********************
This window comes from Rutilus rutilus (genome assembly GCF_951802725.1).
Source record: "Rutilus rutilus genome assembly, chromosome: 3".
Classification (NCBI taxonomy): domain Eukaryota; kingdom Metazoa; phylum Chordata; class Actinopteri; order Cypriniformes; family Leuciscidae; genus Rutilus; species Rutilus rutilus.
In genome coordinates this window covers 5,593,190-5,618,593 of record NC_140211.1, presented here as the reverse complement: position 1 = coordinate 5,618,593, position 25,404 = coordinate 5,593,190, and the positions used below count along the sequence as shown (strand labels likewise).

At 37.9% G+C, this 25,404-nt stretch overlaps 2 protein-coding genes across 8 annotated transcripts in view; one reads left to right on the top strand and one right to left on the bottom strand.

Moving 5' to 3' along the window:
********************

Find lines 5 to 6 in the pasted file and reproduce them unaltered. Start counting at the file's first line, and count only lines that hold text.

At 37.9% G+C, this 25,404-nt stretch overlaps 2 protein-coding genes across 8 annotated transcripts in view; one reads left to right on the top strand and one right to left on the bottom strand.

Moving 5' to 3' along the window: